Life in Our World - Five for Friday


The homemade cheese press with Calvin studying the cheese book in the background.

a block of Colby cheese

Calvin has been making cheese.  One of the things that I love and appreciate about Calvin is he gets an idea and runs with it.  When he finds something that interests him, he reads books and watches u-tube videos until he figures it out, then he does it.  If you dissected Calvin's brain you'd find a file for making black powder guns and another one for making long-bows.  You'd find others filled with butchering, curing meats, and stuffing sausages, knife-making, making cedar chests, tanning hides, growing grapes, and raising quail.  The infamous whizz-bang chicken plucker took up two files.  There's a whole file called how-to-make-your-wife-happy with a remember-to-clean-the-kitchen-when-you're-done paper in it that is stained and dog-eared.  Once in a while that paper gets misfiled, but then I find it for him and he works on that for awhile.

This week Calvin made four batches of cheese.  Two of the cheeses are still curing, but the other two are really good.  


The strawberry plants have turned their last color.

The trees are almost bare.  

The lawnmower died.



Yesterday this bird hopped into the corner on the patio.  It just happened to be under the dryer vent.  We turned it on to help him warm up.  That's all he seemed to need.  After a little while, he flew away. Sometimes an unexpected boost of encouragement is just what you didn't know you needed.

This past week or two I got some good mail and each package and letter warmed me through and made me smile real big.  One was a several-paged letter from a former student telling me of some big changes he'd made in his attitude and thanking me for being his mentor and friend.  Another was some lipstick from Ande.  Melanie sent some Book of Mormon flannel-board stories along with some colored straws and a shiny treat.  Jill sent me a happy "Happy Fall" card with 16 cute treat bags that I can't wait to use.  Nesha ordered me an amaryllis bulb in a ceramic pot with a red cardinal on it.  What fun each piece of mail was.  They all came on different days so I smiled all week long.  It was a mother-load of mail.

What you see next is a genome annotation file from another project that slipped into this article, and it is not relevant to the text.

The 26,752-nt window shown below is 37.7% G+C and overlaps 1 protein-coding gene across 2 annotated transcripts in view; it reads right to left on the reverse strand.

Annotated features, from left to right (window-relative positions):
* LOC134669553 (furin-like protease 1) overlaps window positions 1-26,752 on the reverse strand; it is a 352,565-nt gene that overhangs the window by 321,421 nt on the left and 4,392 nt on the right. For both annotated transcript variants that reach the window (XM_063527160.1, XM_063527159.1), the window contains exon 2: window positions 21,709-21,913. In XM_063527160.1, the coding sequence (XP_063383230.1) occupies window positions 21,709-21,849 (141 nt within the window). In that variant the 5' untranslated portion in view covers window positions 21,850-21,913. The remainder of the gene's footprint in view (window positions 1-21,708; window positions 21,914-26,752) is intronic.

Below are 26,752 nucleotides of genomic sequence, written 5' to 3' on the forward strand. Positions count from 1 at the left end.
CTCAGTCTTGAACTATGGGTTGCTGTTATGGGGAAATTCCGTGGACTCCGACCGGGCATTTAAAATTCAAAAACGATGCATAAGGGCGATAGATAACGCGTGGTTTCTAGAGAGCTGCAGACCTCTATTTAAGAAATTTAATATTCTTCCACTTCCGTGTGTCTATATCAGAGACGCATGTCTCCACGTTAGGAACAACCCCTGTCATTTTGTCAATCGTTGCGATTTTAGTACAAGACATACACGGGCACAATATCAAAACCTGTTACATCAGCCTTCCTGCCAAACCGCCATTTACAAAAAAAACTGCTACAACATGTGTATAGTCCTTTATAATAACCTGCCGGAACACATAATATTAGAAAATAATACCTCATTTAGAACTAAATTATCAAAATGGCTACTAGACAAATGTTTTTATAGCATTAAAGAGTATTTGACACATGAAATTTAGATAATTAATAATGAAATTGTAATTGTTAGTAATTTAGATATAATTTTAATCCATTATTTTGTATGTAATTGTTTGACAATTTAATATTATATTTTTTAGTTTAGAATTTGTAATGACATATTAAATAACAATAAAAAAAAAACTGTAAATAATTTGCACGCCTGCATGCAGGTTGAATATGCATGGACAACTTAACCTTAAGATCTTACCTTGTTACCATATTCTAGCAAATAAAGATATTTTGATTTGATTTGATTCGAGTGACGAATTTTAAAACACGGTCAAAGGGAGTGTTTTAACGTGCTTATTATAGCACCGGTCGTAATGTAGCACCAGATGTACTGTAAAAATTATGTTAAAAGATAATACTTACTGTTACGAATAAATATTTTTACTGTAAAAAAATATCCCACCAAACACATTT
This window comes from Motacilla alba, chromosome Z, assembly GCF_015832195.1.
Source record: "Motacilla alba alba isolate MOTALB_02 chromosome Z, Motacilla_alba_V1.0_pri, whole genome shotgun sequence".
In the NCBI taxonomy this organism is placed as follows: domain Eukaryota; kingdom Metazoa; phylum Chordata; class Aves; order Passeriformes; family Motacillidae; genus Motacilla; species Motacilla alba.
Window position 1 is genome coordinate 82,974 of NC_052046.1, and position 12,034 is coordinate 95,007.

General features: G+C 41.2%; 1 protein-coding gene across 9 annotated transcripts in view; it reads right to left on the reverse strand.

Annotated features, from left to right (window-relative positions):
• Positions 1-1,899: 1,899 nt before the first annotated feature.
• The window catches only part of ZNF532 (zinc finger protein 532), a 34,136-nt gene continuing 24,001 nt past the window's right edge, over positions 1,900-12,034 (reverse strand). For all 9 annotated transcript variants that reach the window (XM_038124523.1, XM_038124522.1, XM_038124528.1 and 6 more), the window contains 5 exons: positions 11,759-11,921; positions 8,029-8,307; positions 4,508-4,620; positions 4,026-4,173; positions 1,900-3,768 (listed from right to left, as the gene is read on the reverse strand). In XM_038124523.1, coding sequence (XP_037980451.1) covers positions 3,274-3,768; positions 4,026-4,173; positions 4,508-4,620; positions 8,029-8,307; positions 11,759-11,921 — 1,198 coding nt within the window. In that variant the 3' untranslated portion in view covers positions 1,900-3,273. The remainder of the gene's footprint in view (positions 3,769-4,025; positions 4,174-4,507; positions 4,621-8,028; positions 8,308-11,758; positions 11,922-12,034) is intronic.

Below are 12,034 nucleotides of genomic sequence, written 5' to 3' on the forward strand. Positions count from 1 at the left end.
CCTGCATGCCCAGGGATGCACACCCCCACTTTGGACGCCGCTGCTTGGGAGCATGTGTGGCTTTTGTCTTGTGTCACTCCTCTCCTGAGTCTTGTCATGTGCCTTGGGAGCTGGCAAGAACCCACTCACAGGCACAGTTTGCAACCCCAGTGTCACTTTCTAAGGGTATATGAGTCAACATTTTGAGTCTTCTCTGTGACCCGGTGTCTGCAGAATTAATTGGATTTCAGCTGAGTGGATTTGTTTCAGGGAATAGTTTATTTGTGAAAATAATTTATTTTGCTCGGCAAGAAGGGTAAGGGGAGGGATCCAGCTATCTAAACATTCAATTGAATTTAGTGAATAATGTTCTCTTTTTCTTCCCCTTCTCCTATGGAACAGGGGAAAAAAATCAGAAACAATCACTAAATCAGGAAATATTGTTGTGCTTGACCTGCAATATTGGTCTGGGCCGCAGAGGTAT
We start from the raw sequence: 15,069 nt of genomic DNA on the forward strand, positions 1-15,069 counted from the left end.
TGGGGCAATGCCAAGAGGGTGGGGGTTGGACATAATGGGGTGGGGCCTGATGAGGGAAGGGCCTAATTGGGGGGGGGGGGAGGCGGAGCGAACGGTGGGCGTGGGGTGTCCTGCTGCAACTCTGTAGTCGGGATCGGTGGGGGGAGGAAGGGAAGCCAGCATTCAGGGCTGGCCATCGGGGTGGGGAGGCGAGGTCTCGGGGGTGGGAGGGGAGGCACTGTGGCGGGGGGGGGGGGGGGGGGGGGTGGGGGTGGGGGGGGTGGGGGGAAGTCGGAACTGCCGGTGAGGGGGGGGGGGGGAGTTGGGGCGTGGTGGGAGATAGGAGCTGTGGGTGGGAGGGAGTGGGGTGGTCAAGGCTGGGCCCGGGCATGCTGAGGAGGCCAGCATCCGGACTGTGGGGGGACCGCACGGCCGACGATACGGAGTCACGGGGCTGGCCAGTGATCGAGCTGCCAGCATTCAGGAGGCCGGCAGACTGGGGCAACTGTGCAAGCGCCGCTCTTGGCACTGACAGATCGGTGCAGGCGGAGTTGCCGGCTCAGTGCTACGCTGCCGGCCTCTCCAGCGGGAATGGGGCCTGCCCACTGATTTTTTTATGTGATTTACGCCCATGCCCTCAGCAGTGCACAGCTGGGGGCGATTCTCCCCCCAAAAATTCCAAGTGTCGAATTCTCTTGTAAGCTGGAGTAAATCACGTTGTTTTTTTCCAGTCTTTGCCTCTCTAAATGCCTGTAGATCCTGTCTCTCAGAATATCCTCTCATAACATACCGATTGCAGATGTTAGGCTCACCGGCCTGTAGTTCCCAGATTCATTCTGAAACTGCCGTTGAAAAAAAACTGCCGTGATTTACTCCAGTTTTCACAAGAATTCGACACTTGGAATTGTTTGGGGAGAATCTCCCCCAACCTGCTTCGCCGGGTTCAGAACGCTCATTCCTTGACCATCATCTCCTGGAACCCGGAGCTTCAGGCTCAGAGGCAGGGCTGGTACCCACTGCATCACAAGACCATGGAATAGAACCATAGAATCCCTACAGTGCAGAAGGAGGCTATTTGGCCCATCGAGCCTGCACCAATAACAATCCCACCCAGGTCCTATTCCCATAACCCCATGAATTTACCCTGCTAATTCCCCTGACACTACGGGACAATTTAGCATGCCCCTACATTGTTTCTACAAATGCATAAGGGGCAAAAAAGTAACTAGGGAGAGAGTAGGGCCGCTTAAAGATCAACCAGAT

For Family Home Evening on Monday night we took some frosted banana bars to a veteran to thank him for his service.  We also canned sugar for our food storage.  (We have a husband and wife in our Stake who keep a one-gallon canning machine in their garage.  Every month they encourage people to come and use it. They pick up the cans and have everything ready, plus help you can it.  It's an incredible and unheralded act of service they consistently do.)  We ended the evening by going out to supper to celebrate Veteran's Day and to thank Calvin for being a veteran.


It's been a routine week and I like routine.  Sometimes I feel a change in the air, figuratively, and it makes me more grateful than ever that I have Calvin, our family, grandkids, a warm home with cheese curing on the cupboard and cans of sugar on the shelf . . . and the Gospel of Jesus Christ that gives purpose to it all and holds everything together for me.

Speaking of change and perspective, I went to the eye doctor this week and ordered new glasses.  Ahhhh, to see clearly again.  I've never worn a pair quite like these will be.  I'm excited for them to come in.

How about you?  Did you have a routine week, too?